Perhaps there’s no more iconic image of US business than the bell ringing on the floor of the NY Stock Exchange (NYSE). The floor reopened today. How its president Stacey Cunningham communicated the reopening likely will serve as a template for other businesses.
In truth, NYSE never closed, its floor did. Electronic trading continued.
More truth: even before the novel coronavirus, much of the trading at NYSE was done electronically, off the floor, in offices, now home offices. Human traders on the fabled floor, some believe, are relics of the Exchange’s vaunted history, stretching to 1792.
The Human Touch
On the other hand, some investors insist on human traders. Though the trader’s harried image—running around the floor, waving paper, using hand signals and shouting—seems the definition of chaos, proponents insist they maintain a sort of peace at the Exchange.
This distinction is implied in Cunningham’s reopening plan, published earlier this month. NYSE trading is important, having traders on the floor, arguably is less so. She nuances that idea, and many others, extremely well in her message.
Regarding the floor traders, she writes, “Stocks trade better when the floor is open, with reduced volatility and fairer prices. Recent data demonstrate that our trading floor saves investors millions of dollars each day by making transactions more efficient.”
She seems to walk back the absolute need to reopen the floor when she writes, “The rest of the building will remain largely empty” initially. “We won’t yet resume our regular schedule of events, and most employees will continue to work remotely.”
Putting a Human Face on NYSE
Still, you hardly notice as she supplements her message with folksy language. Cunningham begins her 1,044-word essay reminiscing about a small shoe repair store, “a regular stop on my commute.” The virus closed it March 14. Neighborhood shops, she writes, reflect the true health of NY, she adds.
Comment: A great bit here…the NYSE president is human, like the rest of us…she even stops regularly at the neighborhood shoe repair.
She follows this with more humanistic imagery. Yes, NYSE is a financial powerhouse, but its floor is a small community, Cunningham argues.
Most floor traders are independent contractors and “small businesses…all of their income is tied to the work they do on the trading floor…They have suffered during the pandemic, as have many of America’s small businesses.”
And these small businesspeople want to get back to work, she writes.
“I hear from them nearly every day.” In addition, she notes, their eagerness to return is so “despite their knowledge of the risk.” Ah, risk. Communicators know the word well.
Cunningham does too. She indemnifies herself against it deftly.
“It’s important to approach reopening with realistic expectations,” she notes 800 words into her letter. “While our plan is designed to reduce risk, it cannot eliminate it. Until there’s a vaccine for the virus, it’s likely that increased activity will bring new cases. Infections may occur as people venture back to work.”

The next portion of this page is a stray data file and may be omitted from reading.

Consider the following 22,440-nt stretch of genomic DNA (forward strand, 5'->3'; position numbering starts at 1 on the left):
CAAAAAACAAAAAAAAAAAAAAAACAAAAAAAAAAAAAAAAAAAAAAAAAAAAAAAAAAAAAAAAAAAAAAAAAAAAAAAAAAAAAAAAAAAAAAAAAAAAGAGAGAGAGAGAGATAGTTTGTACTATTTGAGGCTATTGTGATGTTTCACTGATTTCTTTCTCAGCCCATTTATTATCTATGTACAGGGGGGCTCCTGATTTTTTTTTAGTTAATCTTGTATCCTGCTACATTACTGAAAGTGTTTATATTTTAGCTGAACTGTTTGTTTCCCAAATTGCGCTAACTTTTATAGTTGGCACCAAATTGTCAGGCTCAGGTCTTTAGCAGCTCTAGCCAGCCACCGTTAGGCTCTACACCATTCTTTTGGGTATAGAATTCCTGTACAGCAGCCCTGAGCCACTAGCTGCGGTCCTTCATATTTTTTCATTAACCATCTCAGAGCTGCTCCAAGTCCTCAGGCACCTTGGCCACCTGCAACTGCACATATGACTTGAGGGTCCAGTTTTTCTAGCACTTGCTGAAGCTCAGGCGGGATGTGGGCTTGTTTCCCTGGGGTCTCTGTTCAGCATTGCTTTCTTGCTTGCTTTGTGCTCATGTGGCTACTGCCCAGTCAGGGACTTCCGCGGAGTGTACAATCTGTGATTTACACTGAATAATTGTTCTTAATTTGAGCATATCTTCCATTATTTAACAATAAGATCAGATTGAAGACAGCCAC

Comment: That’s a bit late to mention risk. But we quibble. What we can't quibble with is the mess over a waiver traders need to sign before entering the floor. It's not part of Cunningham's message, perhaps because it came after she wrote her letter.
On the other hand, Cunningham clearly communicates NYSE’s actions to act responsibly. Similarly, she credits the public health organizations whose recommendations NYSE is following.
She also tips her cap to “health-care and essential-service workers who are serving the country bravely. We will respect the sacrifices of frontline workers and the city at large by proceeding cautiously, limiting the strain on the health-care system and the risk to those who work beneath our roof.”
Few traders will occupy the floor initially. They’ll wear masks and have their temperatures taken each day upon arrival. And there will be “a daily regimen of thorough cleaning and sanitization of the trading floor.”
Kick...1, 2, 3
Usually crowded into groups, traders now won’t merely keep their distance from each other. No, “a new choreography…[will]…define the space where each person may work on the floor.” Well, Broadway isn’t too far from NYSE.
Comment: Seriously, how will that work? We assume floor traders received additional explanation as to altering what’s been their natural habitat.
Also short on detail is this: “The NYSE will also require (our emphasis) all comers to avoid public transportation, which will limit their exposure and preserve capacity for others.”
Well, we assume traders and other floor visitors can drive or get rides. That will work fine until traffic swells. Another question: How will NYSE enforce this no-public-transportation “requirement”?
Her ending is perfect.
"None of our traders or employees will be required to come in, but our recent experience in San Francisco—and the stream of calls and emails I’ve received—suggests it will be hard to keep them away."
Seth Arenstein is editor of PRNEWS.
This article is part of PRNEWS' ongoing daily COVID-19 coverage.